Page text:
1. Am I giving and asking for respect and trust in how I put myself forward, in areas of dress, demeanor, handshakes, etc?
  2. Are you finding ways to avoid direct threats to others - graciously saying no, focusing on areas of agreement and cautiously approaching disagreements, and using indirect communication when appropriate?

Whether it's a piece of information, tickets to a football game, helping someone with a task, or giving a reference, gifts or favors feed the power in a network. Research shows that the practice of gift exchange is a factor in building binding relationships with another. It can also be used to gain a form of superiority over other individuals through their indebtedness. Finally, social scientists have demonstrated that requesting favors can strengthen relationships as well, as long as the person being asked is able and willing to do so, and consequently feel benevolent.

The question here is a simple one:

  1. What do I know, have, or can point someone towards that would be of value to them that would strengthen our relationship?
  2. Who is both willing and able to support me in small ways that would increase our connection?

You are the fulcrum around which your network pivots, and a strategic choice becomes where you place the fulcrum - around building a large number of loose ties or a fewer strong ties based on more frequent interactions.

The optimum networking strategy according to Jeffrey Pfeffer in "Power" is to "know a lot of different people from different circles, have multiple organizational affiliations in a variety of different industries and sector that are geographically dispersed, but not necessarily to know the people well or to develop close ties." It's particularly useful to focus these energies around high-status people. The challenge is to build these relationships is a genuine way - one based on the sharing of common ground (fit), respect and trust (face), and reciprocity and benevolence (favors).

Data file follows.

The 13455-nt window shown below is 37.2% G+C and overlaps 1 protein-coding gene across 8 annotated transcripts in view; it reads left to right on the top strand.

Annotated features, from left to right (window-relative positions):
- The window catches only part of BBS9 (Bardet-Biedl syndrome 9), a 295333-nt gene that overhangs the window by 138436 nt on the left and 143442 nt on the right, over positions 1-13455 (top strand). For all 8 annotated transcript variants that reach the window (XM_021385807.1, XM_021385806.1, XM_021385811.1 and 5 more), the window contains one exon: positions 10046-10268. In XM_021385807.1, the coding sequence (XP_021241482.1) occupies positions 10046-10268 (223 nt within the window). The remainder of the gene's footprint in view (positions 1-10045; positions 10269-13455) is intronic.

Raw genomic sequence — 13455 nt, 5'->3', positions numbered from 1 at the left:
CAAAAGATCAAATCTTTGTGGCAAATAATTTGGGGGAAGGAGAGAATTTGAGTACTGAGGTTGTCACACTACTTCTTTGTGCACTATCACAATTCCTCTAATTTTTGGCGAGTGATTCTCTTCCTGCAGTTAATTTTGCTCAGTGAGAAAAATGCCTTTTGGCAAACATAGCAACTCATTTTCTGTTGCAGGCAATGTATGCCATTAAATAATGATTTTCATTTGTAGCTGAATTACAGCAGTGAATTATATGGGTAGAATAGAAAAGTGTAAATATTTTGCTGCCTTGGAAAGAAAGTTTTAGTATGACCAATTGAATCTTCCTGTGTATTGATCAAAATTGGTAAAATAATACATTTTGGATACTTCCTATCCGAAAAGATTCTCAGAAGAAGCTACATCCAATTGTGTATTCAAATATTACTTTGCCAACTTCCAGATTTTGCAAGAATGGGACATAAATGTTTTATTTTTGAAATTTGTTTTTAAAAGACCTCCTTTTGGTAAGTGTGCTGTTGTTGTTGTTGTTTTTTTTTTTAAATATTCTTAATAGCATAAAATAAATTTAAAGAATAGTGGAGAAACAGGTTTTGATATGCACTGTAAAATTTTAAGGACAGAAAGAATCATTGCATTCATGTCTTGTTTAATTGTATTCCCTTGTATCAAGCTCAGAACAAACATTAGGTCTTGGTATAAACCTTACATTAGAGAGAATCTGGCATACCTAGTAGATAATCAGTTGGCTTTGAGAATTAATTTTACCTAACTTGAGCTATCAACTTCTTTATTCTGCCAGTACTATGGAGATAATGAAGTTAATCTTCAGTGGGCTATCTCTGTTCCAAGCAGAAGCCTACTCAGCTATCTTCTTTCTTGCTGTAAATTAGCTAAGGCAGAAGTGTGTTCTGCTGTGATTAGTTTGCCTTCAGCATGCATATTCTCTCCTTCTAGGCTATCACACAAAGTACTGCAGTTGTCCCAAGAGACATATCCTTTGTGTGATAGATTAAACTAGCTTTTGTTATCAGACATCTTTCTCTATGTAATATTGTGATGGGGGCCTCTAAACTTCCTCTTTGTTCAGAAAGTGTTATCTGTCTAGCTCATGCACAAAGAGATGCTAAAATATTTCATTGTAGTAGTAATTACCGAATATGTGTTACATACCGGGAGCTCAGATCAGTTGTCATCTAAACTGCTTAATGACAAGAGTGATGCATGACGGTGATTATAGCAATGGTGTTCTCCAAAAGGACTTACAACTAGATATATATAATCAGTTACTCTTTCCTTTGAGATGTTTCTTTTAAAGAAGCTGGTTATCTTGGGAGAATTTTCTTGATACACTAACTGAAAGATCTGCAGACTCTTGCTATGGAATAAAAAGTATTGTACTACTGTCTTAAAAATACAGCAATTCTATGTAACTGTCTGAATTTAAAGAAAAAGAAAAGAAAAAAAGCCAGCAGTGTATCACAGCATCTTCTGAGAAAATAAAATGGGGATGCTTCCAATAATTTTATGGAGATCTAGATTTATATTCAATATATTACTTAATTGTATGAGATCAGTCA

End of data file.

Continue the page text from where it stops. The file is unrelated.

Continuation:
1. What kind of organization could you start that would have a compelling mission that would draw from your diverse and dispersed network, and perhaps draw in high-status individuals?
  2. What meetings, seminars, events, or outings should you attend to expand and deepen your network?
  3. What steps can you routinely take before, during and after you meet new people to add them to your usable network?


  1. BREADTH - Take at look at the 5 A's chart you created. Begin to assess whether you have a widely dispersed network as suggested above, or one very narrowly defined. Where can you connect from the past, the current or future to increase the breadth of your network?
  2. DEPTH - With each interaction, how can I deepen my connection with this person through fit, face or favor? How do I do this in a way that provides positive social value to me and the other person? Please remember to find the balance here!
  3. Based on this assessment, what are the key actions you could take over the next week? The next month? The next 90 days?

The next newsletter will continue the focus on using your network to increase your power and influence. In the meantime, please feel free to send me your comments and questions.

Read Solutions Group focuses on the leadership skills that deliver business results in changing organizations. Sherry is highly skilled at transforming leaders who are successful and stuck, into ones who are confident, capable and moving forward.

Call Sherry today to learn how she can assist you with your personal leadership and career challenges, or how she can support your organization with customized workshops, coach-the-coach training, team facilitation, and executive coaching.